Salman Rushdie's Influence On The Kite Runner

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Even as I read the Afghan-American writer Khaled Hosseini’s debut novel The Kite Runner I just couldn’t ignore the so many ways in which Hosseini’s text draws upon Salman Rushdie’s Midnight’s Children. At the very outset, it is interesting to note that Rushdie published his book not very long after India’s Emergency Period and Hosseini published his not long after 9/11. As such they hold within their pages the pain and the poison produced by the churning of their nations (with no mythical god now able to curtail its ill-effects and effect rescue). Well it’s true that Rushdie’s novel changed the imagination of the world and any writer would want to create an effect of that scale. But that is not what Hosseini’s intention seems to be; at least…show more content…
At the same time like the knock-kneed Shiva, Hassan is physically strong and protects the meek hearted Amir from being bullied by the violent Assef and his gang, the more affluent lads in the street. Hassan, the best kite runner in all of Kabul ran kites for Amir. “For you, a thousand times over,” he would say to Amir (Hosseini 1). (Kite runners compete to collect the last kite that has been cut.) Baba himself, “a force of nature, a towering Pashtun specimen,” and famously nicknamed Toophan agha, “Mr Hurricane” for having once wrestled a bear, secretly takes pride in Hassan. This begins to trouble young Amir and he pledges to win the admiration of his father by bringing home the last kite at the next kite flying event. Hassan runs the kite for his young master but before he can bring it home he must allow Assef and his friends to sodomize him, just so he can keep the kite, which he does. This is Hassan’s ultimate sacrifice for his master. Amir silently bears witness to the entire episode from the end of the alley: At the moment he prized the kite, his “key to Baba’s heart” more than anything else in the…show more content…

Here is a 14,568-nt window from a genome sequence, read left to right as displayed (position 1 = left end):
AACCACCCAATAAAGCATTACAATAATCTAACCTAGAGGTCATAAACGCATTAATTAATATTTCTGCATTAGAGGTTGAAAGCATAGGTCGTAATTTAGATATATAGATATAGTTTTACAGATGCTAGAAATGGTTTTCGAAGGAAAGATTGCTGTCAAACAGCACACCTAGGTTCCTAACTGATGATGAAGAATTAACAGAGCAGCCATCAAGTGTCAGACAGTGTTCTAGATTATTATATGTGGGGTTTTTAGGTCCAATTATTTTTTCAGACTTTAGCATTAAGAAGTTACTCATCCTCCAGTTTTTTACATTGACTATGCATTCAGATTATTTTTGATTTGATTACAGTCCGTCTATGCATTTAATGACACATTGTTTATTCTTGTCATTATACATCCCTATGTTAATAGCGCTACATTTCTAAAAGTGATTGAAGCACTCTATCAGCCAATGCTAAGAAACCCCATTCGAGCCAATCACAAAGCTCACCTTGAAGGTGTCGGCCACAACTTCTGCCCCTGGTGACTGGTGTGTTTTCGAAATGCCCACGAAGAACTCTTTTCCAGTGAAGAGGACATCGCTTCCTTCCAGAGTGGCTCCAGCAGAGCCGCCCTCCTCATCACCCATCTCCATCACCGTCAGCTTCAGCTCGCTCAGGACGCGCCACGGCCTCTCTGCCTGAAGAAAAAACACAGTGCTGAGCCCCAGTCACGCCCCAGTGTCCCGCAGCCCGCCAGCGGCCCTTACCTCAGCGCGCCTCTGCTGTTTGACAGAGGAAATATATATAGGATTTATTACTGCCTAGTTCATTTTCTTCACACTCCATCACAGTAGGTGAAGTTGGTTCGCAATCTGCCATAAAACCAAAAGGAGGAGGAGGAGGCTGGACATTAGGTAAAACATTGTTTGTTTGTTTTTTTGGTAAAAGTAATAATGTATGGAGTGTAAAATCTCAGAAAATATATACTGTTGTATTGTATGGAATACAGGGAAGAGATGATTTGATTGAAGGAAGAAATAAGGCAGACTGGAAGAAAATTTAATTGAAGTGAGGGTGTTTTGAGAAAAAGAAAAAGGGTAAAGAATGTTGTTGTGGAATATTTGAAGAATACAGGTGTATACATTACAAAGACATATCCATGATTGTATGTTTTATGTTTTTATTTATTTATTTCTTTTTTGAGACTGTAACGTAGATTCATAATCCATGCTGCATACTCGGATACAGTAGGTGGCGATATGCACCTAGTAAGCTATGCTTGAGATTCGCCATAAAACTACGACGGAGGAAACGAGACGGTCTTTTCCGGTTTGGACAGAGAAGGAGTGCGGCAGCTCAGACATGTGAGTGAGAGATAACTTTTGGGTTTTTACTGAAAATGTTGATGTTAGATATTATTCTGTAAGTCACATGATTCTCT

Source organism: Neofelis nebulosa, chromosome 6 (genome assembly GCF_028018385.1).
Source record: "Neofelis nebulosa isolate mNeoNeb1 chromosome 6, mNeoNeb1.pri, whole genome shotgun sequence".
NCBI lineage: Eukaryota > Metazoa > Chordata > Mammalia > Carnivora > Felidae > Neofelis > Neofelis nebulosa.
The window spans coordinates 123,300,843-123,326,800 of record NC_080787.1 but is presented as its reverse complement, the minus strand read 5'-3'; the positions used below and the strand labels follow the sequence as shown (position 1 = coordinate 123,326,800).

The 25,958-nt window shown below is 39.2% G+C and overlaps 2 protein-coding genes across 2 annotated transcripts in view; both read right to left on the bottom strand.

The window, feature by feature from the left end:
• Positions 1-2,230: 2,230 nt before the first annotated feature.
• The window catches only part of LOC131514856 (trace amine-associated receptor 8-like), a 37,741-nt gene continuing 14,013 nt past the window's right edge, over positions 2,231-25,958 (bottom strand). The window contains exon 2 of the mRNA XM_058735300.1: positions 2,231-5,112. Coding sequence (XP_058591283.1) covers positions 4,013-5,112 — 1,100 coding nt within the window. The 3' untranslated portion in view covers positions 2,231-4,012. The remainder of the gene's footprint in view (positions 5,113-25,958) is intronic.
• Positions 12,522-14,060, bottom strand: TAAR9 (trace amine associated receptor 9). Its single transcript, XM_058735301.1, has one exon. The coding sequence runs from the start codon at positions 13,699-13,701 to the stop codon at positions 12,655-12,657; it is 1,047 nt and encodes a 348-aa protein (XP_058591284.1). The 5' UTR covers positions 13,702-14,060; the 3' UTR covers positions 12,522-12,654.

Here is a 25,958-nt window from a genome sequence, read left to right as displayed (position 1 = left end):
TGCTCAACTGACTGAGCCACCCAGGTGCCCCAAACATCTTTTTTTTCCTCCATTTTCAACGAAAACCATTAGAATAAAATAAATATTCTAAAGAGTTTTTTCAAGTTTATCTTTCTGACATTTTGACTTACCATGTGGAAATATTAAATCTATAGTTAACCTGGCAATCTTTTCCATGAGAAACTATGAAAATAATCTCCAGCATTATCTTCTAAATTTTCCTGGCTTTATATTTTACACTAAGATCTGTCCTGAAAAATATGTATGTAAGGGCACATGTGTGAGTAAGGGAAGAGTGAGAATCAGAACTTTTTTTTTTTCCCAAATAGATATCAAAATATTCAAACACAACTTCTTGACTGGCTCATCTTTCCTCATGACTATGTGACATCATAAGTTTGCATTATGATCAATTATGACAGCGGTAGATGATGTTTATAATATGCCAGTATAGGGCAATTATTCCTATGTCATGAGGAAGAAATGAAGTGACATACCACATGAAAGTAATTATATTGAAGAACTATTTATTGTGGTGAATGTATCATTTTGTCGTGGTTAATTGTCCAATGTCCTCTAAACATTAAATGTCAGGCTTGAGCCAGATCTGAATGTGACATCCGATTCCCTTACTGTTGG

It always has been, always will be. We are true Afghans, the pure Afghans…. Afghanistan for Pashtuns, I say. That’s my vision.”(Hosseini 35) This very kind of hostility is the cause for friction between Hindus and Muslims, between Shivas and Saleems in post-partition India that Rushdie so painfully highlights in his book. I’m specially reminded of the instance where Saleem’s father Adam Aziz gives a Hindu name to his cycle shop but even that doesn’t help save his shop from being gutted during one of the communal

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